Swimming against their rivals

Michael Kiever, Sports Reporter

Healthy lineup set for matchup against Wazzu 

By Michael Kiever

Sports Reporter

It’s a busy time of year for the Oregon State swimming team.

Last Saturday, the Beavers took to the pools of the Osborne Aquatic Center in Corvallis for one last time this season, and it was the seniors’ last showing in Corvallis. Despite all of the sentiment that usually comes along with the final home meet, the tears were not exactly flowing. 

“It still feels like we have so much more of the season left, so for me, it wasn’t [emotional],” said head coach Larry Liebowitz.

With over a month and potentially four meets left in the season, there is still plenty of work to be done. It was not a completely impassive event, however, as the team dinner the night before became a time to reflect and share memories. 

“We had a dinner on Friday night, and that proved to be pretty emotional for the seniors,” Liebowitz said. “Everybody went around and talked to [the seniors] about something that they remembered about them when they first met. It was touching, it was really nice.”

OSU is now preparing for a hectic weekend with meets lined up on Friday, Jan. 22 at rival-school Washington State and another meet the very next day at Idaho.

Many schools in the Pac-12 do not feature swimming teams, and the Cougars and the Beavers happen to be the only two that compete in the region. 

“They’re the only other Pac-12 northwestern swimming school, so it’s become a big rivalry,” Liebowitz said. “Last year they came here and they beat us up a little bit, so we need to return the favor.”

For senior Amani Amr, who originally hails from Spokane, Wash., the meet represents the rare chance to compete in front of friends and family. 

“My mom, my dad and my sister are going to be there. They’re pushing me to finish strong for my senior year,” Amr said. “I live two hours away, and a lot of my high school friends go to Washington State so I might be able to see some of them, too.” Amr said.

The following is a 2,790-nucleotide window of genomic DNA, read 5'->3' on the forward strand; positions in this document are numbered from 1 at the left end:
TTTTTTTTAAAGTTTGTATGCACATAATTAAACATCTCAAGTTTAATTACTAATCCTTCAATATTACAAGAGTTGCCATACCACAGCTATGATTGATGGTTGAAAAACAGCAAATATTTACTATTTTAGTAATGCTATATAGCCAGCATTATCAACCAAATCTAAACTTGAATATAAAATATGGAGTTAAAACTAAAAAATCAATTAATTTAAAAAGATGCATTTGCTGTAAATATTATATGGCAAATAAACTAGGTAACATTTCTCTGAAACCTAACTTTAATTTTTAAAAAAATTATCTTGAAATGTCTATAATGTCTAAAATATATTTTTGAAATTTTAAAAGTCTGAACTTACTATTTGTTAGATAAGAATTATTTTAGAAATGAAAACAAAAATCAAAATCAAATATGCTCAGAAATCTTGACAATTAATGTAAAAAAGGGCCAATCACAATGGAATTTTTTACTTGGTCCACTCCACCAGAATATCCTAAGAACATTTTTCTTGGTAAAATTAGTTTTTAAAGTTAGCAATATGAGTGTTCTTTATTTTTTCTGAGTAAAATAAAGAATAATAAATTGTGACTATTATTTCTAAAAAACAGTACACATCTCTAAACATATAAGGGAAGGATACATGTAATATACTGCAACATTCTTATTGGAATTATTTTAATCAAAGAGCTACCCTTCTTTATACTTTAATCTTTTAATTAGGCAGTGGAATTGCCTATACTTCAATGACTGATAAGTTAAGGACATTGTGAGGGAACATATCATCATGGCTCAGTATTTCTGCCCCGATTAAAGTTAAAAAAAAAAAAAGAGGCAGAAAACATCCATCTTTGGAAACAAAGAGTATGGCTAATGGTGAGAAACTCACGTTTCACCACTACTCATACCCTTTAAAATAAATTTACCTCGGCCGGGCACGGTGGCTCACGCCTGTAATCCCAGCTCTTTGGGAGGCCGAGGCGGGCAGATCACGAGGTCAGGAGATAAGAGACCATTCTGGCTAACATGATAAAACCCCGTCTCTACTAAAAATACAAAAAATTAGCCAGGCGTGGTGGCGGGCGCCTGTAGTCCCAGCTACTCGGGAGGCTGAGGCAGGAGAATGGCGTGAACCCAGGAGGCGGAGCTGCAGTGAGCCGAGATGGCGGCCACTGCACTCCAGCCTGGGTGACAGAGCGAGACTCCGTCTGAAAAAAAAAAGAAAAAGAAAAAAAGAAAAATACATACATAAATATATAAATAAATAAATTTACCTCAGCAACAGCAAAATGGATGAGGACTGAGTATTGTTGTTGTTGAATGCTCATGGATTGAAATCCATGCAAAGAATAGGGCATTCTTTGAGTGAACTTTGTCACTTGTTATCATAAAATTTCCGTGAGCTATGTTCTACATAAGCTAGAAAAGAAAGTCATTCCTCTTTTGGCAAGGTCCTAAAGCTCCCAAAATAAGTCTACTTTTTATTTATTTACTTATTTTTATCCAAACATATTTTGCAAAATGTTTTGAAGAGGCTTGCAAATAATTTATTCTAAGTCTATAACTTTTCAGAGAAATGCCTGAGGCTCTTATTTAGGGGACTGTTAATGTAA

Playing in front of a few familiar faces has yielded success for Amr in the past, and she is hoping to repeat last year’s performance. 

“I know that last time we went to Washington State I won a couple of events, so I’m trying to see if we can do that again,” Amr said. 

This weekend also presents a big opportunity for junior Brooke Meyer, who is in the process of returning from a torn labrum in her left shoulder. It has been a long ride down recovery road for Meyer, who originally injured herself last year at the Pac-12 championships last February. 

“I was [originally] out for nine weeks just doing rehab, and then I got back in the water. I was training great at the beginning of this year,” Meyer said.  “One week in particular, I just went too hard, and it just got really unstable. I went and got an MRI, and they found out that I had torn my left labrum.”

In addition to her torn labrum, the training staff found that Meyer had an irritated rotator cuff. While she is not yet back to her peak form, Meyer has been working hard in physical therapy to come back even stronger. 

“I just have really long ligaments and it takes a lot more energy to keep everything stable,” Meyer said. “I have been doing rehab every single day just trying to stabilize everything.”

While Meyer returned earlier this month on Jan. 6 against Utah, she has yet to participate in her signature race, the 200-meter fly. Meyer hopes to make her return to the event at some point this weekend, and her presence in the race would make for a welcome boost for the Beavers.

“Especially for the duel meets, she really gives me more flexibility and where I can put certain people,” Liebowitz said.  “With her starting to get good times in the (200 meter fly), that means I can move (people) around and put them in different events where we’re not quite as strong. It just opens up a lot of things to make us more competitive.”

On Twitter @michaelkievaaa

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